About 3% of the world’s population is thought to be able to speak more than three languages fluently. They are called ‘multilingual’ although there are other terms that have been coined for even more language proficiency. Polyglots are those who can speak five or more languages and there is even a term for those whose language proficiency is almost stratospheric and probably reaching the absolute upper limit of language fluency.

The so-called hyperpolyglots have been credited for speaking as many as 12 languages proficiently.

Is there a limit to the number of languages you can learn?

We can probably reasonably conclude that there is a natural limit to the human ability to learn languages fluently. It drops off markedly after 3 or 4 and is probably a maximum around the low teens. The reason for the limited number of languages is twofold: most people find it hard to learn a new language when they are older, so their upper limit is probably determined by what they are exposed to when young. Also, most people apart from a few, have no real reason to learn more than two or three languages well.

The effects of globalisation tend to make an international language, like English, become the main language of communication, or lingua franca when people who don’t otherwise understand each other wish to communicate. In other words, when Germans meet Italians, or Indians meet Argentinians, it’s easier to stick to English, rather than learn a whole new language. That might also explain why an unhealthy percentage of monolinguals are native English speakers –they think they don’t need to bother learning another language, and unfortunately arrogant presumption.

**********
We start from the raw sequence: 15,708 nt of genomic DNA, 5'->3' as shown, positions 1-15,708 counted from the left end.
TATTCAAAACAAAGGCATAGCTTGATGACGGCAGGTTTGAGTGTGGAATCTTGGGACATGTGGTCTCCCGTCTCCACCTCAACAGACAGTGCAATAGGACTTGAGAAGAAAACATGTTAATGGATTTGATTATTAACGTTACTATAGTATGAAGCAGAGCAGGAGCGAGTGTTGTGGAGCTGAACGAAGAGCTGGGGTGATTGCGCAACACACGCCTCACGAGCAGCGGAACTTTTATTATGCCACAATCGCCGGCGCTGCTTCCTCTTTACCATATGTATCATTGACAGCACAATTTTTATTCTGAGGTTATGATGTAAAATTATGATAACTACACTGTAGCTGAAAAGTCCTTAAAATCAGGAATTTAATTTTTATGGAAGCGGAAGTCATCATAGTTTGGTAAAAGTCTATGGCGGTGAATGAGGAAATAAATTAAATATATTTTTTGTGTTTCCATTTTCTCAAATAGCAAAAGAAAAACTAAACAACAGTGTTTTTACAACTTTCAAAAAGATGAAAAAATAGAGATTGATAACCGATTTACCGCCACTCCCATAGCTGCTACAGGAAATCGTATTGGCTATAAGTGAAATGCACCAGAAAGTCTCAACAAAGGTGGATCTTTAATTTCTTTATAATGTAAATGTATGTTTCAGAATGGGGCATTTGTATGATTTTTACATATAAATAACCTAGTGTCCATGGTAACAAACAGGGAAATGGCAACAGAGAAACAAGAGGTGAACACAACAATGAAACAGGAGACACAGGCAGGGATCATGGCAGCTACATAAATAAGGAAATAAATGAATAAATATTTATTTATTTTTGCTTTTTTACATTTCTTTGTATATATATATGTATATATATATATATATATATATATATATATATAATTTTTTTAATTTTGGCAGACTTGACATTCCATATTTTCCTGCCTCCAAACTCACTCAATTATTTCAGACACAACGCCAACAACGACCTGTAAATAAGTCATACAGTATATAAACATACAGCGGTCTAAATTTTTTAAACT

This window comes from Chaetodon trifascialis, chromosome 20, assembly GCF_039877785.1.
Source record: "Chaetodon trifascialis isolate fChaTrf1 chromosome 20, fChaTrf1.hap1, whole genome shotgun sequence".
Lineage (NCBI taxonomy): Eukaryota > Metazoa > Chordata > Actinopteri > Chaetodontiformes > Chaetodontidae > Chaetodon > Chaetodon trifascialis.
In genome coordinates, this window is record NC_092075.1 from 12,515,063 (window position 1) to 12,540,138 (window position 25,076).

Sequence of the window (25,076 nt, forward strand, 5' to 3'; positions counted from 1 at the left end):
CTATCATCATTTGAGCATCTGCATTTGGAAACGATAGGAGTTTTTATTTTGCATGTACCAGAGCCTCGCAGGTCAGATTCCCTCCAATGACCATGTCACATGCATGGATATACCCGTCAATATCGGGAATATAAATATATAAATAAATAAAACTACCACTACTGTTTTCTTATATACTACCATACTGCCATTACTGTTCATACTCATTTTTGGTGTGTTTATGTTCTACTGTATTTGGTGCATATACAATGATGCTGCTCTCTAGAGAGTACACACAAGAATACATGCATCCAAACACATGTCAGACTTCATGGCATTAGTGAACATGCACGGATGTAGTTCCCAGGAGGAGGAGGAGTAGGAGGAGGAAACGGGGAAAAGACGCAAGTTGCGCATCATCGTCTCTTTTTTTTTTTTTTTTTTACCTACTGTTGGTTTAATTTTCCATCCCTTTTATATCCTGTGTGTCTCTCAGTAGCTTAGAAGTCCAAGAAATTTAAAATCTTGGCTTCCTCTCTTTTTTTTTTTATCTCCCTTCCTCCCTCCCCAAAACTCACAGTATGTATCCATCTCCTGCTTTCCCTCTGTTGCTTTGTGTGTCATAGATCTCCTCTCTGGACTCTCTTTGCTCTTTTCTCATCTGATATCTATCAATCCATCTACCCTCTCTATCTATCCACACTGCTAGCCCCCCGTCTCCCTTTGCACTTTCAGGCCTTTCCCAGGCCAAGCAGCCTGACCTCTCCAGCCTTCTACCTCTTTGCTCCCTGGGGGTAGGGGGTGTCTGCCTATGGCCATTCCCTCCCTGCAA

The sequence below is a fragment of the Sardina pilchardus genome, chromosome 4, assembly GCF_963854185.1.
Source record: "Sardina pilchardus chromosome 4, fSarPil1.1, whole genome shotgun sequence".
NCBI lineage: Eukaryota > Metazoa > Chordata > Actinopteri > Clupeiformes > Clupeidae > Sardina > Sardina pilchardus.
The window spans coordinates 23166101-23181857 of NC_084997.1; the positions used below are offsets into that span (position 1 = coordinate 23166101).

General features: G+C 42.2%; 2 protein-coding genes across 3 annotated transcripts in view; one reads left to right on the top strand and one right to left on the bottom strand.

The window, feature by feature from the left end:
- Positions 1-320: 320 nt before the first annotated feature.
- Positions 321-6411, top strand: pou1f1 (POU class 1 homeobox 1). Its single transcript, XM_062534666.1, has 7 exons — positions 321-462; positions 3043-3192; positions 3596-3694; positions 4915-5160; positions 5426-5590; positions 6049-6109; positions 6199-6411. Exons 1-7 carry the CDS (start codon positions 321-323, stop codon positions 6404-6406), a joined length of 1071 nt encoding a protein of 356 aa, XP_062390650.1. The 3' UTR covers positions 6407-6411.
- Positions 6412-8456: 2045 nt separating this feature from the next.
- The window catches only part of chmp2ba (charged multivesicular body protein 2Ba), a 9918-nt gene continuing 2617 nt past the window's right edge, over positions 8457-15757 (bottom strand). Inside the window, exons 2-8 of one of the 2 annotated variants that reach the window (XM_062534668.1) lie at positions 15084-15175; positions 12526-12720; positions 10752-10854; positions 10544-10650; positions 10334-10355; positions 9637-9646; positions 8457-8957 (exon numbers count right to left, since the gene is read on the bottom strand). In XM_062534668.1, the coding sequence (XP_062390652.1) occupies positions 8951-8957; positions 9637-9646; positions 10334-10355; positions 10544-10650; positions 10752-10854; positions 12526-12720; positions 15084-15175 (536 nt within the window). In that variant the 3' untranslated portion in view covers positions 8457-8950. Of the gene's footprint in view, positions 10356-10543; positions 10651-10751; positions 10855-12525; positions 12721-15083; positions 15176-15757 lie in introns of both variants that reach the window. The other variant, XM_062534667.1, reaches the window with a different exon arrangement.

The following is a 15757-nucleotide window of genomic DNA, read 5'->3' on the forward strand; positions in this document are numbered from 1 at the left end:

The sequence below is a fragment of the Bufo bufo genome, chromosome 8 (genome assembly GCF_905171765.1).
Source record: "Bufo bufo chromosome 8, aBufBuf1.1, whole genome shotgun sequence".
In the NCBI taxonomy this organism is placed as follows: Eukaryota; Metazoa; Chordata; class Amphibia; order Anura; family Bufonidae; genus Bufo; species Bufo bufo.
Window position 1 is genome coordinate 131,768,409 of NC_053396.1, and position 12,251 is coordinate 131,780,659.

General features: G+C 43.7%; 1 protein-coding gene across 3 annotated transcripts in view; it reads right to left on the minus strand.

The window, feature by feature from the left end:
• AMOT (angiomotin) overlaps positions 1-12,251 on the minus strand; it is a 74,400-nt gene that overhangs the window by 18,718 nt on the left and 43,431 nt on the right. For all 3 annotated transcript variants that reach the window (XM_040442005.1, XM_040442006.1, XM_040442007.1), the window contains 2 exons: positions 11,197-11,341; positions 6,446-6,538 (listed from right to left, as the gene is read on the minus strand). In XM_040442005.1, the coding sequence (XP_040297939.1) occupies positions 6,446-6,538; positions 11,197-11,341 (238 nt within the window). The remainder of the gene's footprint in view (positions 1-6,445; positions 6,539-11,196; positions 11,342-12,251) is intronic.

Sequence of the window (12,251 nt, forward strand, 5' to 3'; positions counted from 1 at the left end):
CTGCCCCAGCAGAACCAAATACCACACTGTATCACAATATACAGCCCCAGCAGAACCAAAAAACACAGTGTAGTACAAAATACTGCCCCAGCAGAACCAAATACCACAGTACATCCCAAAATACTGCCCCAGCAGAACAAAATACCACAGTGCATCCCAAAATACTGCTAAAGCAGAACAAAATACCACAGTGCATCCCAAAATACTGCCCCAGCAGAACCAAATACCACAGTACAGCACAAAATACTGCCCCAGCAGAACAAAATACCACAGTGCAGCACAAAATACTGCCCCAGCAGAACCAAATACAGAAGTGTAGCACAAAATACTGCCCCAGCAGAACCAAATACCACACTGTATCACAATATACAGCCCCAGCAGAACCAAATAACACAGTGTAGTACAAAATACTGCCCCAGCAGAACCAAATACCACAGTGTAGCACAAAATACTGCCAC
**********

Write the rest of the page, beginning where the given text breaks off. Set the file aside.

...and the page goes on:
The French Language Around the World

French is often called the love language. Because of its close association with Paris, it creates the image of a romantic cobblestone narrow alley lit up with the softly glowing iconic Parisian street lighting. French does, of course, originate from France, but it has spread throughout the world, and today there are several French variations some of which are indistinguishable from standard French while others have developed their own idioms and nuances.

Standard French from France

This French variety which is spoken throughout France is called le français neutre, meaning neutral French”, and it can be heard spoken by 50 million-plus people both in and close to France. It is heavily influenced by the Académie Française, the main official administrative body which makes most of the grammatical and lexical decisions about what should be included in the French language and is found in dictionaries. Standard French is the French that is typically taught at language classes throughout the world.

Canadian French and Quebec French

It might be a surprise to know that there are 6.2 million people who speak French who live in Quebec and more than 700,000 speakers in other parts of the country. Montreal uses French in several contexts including in the media, education and the government. Canadian and Standard French isn’t different but is much the same language, meaning that speakers of both the two supposed dialects can easily understand one another. However, there are a few important differences in vocabulary that you must get right. For example, in Canadian French, the word plein(e) as an adjective means “full up with food”, while in France its meaning is “pregnant.”